Saturday 24 February 2018

Witty, elegant, Wilde

Hysterically funny: Christopher Cull and Stephen Richardson in 'The Importance of Being Earnest'
Hysterically funny: Christopher Cull and Stephen Richardson in 'The Importance of Being Earnest'
Gerald Barry has written an opera of Wilde's famous play

Aedn Gormley

Hilarious is not a word we might immediately think of when attending a modern opera. However, this one was described by The Los Angeles Times as "hysterically funny". Well we are of course dealing with the wit of Oscar Wilde.

NI Opera and Wide Open Opera have teamed up to present the Irish premiere of Gerald Barry's opera The Importance of Being Earnest based on Oscar Wilde's play.

Gerald Barry was born in Co Clare in 1952 and this is his fifth opera. It has already enjoyed success in Los Angeles, France and London.

It would take a brave composer to take on this much-loved play but Gerald told me that it was a project he couldn't possibly turn down.

"It's such a famous play and a great masterpiece of the theatre. It's a very dangerous thing to take on because everyone knows it and agrees that it is this wonderful thing. You don't want to damage it or work at a level that is lower than it."

The first thing that strikes me looking through the cast list is that Lady Bracknell is played by a man! Yes, a deep bass baritone, Stephen Richardson. Gerald had written with Stephen in mind and feels very at home with the bass voice. "I simply thought of Lady Bracknell as a man and not in a camp, drag or pantomime way but simply as a man."

Gerald cut two-thirds of the text, which might sound excessive but he believes those who have never read the play will not notice the cuts. He praised the strength of the original structure of the play. "It's like I have the bones of the play; I've got the X-ray without the flesh."

So let me ask the big question, what of the famous line uttered by Lady Bracknell; "A handbag!" Gerald admits that it was a tricky one, but yes, this line is kept, in fact Lady Bracknell says it twice. The composer felt it was too good a moment not to have twice over. The line is delivered in a particular way, really conveying the disgust the character feels, but I won't spoil that for you.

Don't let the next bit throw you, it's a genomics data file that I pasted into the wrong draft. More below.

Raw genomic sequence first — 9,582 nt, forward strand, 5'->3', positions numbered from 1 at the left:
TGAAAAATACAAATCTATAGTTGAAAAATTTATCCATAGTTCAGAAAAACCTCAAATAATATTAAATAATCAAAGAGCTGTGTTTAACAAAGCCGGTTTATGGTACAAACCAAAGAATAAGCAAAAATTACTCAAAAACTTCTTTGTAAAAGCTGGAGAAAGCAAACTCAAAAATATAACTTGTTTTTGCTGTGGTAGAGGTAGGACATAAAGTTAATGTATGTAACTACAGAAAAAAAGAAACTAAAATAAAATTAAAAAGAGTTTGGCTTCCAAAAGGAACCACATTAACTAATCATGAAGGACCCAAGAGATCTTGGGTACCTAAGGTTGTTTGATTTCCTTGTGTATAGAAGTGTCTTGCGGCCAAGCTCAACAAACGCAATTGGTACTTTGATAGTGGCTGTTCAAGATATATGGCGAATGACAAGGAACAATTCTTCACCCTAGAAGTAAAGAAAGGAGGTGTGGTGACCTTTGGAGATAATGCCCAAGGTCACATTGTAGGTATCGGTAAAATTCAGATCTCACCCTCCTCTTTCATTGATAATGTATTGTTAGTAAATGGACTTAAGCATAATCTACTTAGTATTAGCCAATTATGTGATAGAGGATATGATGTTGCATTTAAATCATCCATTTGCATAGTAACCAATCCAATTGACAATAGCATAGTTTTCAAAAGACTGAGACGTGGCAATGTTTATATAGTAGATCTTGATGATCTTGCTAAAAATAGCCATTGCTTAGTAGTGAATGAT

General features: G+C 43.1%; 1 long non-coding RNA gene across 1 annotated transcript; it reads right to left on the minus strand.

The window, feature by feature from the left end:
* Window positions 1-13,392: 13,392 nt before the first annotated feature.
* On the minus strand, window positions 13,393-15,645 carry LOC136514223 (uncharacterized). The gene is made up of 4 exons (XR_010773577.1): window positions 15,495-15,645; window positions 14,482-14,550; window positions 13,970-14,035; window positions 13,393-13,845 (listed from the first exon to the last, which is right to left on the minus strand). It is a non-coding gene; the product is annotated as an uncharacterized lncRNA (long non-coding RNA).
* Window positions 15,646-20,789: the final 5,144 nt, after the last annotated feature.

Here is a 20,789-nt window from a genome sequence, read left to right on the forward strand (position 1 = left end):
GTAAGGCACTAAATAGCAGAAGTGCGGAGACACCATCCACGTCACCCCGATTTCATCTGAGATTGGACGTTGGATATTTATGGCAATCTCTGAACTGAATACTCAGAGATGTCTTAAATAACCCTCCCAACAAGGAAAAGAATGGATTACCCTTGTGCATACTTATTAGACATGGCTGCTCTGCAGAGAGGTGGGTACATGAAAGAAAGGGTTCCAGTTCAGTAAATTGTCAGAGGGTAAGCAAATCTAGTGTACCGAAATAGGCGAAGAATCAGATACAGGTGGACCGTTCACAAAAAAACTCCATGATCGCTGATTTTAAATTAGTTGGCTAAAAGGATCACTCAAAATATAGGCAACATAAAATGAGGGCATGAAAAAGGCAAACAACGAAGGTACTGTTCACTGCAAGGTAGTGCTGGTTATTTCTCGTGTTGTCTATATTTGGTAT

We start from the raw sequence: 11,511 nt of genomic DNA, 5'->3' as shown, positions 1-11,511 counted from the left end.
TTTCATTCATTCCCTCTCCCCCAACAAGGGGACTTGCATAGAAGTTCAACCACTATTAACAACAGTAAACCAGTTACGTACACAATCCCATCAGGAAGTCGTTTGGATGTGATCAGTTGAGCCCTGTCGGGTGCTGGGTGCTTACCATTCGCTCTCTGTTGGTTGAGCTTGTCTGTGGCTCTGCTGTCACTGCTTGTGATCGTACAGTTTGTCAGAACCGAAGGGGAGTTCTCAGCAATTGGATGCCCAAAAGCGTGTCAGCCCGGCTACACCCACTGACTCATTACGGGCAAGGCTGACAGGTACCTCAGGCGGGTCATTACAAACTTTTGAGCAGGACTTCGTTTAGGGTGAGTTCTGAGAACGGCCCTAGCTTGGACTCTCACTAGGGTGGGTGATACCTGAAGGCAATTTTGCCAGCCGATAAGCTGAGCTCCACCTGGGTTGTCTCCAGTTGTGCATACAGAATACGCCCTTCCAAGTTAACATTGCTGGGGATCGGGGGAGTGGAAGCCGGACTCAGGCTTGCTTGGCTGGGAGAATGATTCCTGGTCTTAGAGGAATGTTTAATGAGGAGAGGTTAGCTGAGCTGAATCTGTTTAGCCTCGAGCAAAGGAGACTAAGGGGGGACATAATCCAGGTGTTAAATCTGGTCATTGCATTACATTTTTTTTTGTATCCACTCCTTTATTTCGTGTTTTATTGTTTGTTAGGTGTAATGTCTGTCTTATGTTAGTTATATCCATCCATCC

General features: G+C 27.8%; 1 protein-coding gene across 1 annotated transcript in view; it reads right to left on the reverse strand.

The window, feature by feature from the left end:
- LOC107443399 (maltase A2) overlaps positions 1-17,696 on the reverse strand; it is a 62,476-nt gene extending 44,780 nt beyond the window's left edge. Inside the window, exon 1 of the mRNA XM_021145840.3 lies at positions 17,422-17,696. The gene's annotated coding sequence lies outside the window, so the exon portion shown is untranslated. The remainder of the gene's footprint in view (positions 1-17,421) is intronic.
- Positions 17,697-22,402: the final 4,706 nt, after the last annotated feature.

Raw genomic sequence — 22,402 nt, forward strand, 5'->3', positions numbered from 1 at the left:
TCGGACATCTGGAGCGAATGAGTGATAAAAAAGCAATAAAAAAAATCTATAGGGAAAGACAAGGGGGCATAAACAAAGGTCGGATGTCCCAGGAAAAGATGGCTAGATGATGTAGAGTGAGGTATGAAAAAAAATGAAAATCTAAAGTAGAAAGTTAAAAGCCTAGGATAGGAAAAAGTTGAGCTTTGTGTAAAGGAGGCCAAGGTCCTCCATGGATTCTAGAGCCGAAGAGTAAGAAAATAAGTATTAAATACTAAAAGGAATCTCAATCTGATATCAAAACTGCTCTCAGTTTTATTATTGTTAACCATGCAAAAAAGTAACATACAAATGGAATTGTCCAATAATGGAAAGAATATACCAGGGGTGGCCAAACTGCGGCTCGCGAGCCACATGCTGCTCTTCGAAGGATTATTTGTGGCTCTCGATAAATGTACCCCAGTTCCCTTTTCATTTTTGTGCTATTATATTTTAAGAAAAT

Gerald has certainly come up with some intriguing ways in which to adapt this play. In the scene between Cecily and Gwendolen, where they hurl insults at one another, he wanted to come up with a suitable way to convey their anger. For starters, their duet is sung through two mega-phones. But that's not all – plates are also smashed.

"I thought, what is an expression of anger? And I thought breaking things is and that's why I have the smashing of 42 plates in that particular scene. The plate smashing is precisely notated with a certain rhythm, it's almost like some ritualised form of violence," says Barry.

I think we can safely say that this is no ordinary opera. The composer seems genuinely excited about seeing this opera staged in his home country. Surely with such positive reaction to his opera so far, he won't have first-night nerves here?

"It's always very unnerving and often I'd like to be somewhere else. I like to sit in the front row, not in the middle of the theatre where you see other people and you wonder if they are enjoying it or not, but if you sit in the front row you can't see anybody, all you can see are the people on stage."

And what would Oscar Wilde make of it? "Having sat through the first rehearsals in Belfast, Oscar would have loved it, it is witty and elegant and delightful."

NI Opera & Wide Open Opera present The Importance of Being Earnest, A new opera by Gerald Barry tonight at The Cork Opera House and Nov 8 and 9 at The Gaiety Theatre Dublin. See

Irish Independent

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